“Invisible” Solar Panels Retain Heritage, Boost Sustainability
Two innovative photovoltaic technologies from Dyaqua and Tegola Canadese effectively introduce renewable energy to historical sites while protecting architecture and heritage.
In Pompeii, millions of tourists visit every year to see the ruins left by the eruption of Mount Vesuvius in 79 AD. The Pompeii Archaeological Park preserves more than just this history; it provides a modern look into the ancient life of a Roman town from over 2,000 years ago. The park has chosen to install solar panels disguised as terracotta tiles to match the existing architecture without disrupting the appearance to protect this experience.
An example of terracotta-style Invisible Solar. Image used courtesy of POCITYF
A Sustainable Alternative to Poles and Cables
This decision allows them to introduce sustainable development while still keeping some parts of the city fully preserved, according to the archaeological park's director Gabriel Zuchtriegel. As the park requires extensive lighting, the tiles present an incredibly cost-efficient opportunity and a preferred alternative to adding electricity poles and cables to the landscape.
The unique solar panels were created and patented by Dyaqua, a family business in Camisano Vicentino, Italy, started by the Battista family and now has two employees. Giovanni Battista came up with the idea for Invisible Solar after designing LED lamps resembling common building materials to make public lighting more pleasing to the eye. The Invisible Solar Photovoltaic Roof Tile was created to help historic centers find a solution for installing solar while maintaining the architecture.
The tiles are built using a non-toxic, recyclable polymer layer that allows sunlight to filter through to a layer of photovoltaic cells underneath. The top layer can be designed to look like several building materials‒stone, wood, concrete, or brick–allowing the tiles to be installed on walls and floors in addition to roofs.
Invisible Solar Panels
In 2015, Invisible Solar was recognized by the Ministry of Cultural Heritage in Italy for its impact on improving energy efficiency in cultural heritage. Dyaqua has partnered with many local councils interested in renewable energy but limited by artistic or architectural constraints.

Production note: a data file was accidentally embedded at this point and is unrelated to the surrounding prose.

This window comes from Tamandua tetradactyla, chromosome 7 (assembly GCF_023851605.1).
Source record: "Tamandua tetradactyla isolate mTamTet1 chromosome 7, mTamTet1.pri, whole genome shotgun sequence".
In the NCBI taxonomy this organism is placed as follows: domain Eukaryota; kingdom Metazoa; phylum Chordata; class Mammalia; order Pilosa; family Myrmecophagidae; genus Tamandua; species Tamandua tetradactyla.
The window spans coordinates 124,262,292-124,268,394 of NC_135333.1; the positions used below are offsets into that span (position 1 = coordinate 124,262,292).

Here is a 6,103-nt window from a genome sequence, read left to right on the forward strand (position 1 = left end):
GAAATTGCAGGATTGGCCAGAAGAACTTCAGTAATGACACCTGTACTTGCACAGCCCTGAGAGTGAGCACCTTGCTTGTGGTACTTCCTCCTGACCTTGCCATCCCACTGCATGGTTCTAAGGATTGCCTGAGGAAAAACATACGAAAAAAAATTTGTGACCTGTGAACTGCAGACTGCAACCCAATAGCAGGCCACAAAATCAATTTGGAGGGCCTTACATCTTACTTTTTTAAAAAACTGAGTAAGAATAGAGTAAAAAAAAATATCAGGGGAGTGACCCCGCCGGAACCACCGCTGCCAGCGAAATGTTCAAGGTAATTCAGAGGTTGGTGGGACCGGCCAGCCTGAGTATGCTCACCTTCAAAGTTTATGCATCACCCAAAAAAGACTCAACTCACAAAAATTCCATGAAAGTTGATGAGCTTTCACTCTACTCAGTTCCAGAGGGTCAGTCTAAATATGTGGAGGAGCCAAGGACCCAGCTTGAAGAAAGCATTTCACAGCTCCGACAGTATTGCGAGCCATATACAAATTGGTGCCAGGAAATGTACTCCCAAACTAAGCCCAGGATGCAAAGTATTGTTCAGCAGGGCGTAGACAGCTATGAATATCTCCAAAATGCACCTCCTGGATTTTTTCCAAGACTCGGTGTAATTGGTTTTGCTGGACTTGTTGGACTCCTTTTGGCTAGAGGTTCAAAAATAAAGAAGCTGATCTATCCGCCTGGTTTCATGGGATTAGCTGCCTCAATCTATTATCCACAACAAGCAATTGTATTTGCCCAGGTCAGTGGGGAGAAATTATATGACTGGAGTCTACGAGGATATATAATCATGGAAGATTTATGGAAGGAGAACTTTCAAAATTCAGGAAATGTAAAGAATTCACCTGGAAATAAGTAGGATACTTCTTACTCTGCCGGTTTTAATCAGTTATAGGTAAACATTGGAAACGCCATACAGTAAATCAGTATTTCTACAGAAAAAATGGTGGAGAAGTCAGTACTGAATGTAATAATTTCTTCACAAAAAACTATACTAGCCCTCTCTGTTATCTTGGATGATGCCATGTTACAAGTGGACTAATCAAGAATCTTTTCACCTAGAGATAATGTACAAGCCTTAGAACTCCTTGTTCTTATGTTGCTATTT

The solar tiles will soon be installed at Maxxi, Rome’s contemporary art museum. They will also be installed on public buildings in Split, Croatia, and Evora, Portugal. Evora, along with Alkmaar, in the Netherlands, is being used as a testing site with the European project Pocityf, introducing sustainability while maintaining existing architecture and heritage.
Maxxi National Museum of 21st Century Art. Image used courtesy of Adobe Stock
Evora is another city similar to Pompeii because it has very visible and unique architecture. While it would be possible to paint solar panels to help them blend into the roofs, doing so would drastically reduce their efficiency.
Tegola Canadese is managing other solar solutions in Evora alongside Dyaqua. They are currently working on installing solar at a sports hall, a scientific center, and two parking lots. However, their technology, called Tegosolar, is made from more traditional roofing material and more closely resembles modern shingles. Unlike most rooftop solar panels, Tegosolar does not protrude from the roof and cannot be seen from the road. It is also resistant to high winds and less dependent on the sun's location.
The challenge of not damaging historic sites or buildings while introducing options for renewable energy also led to highly innovative technological solutions. Invisible Solar and Tegosolar have become crucial components for conserving heritage sites.
Zuchtriegel wants tourists to see that cultural heritage can be properly maintained alongside the introduction of sustainable development.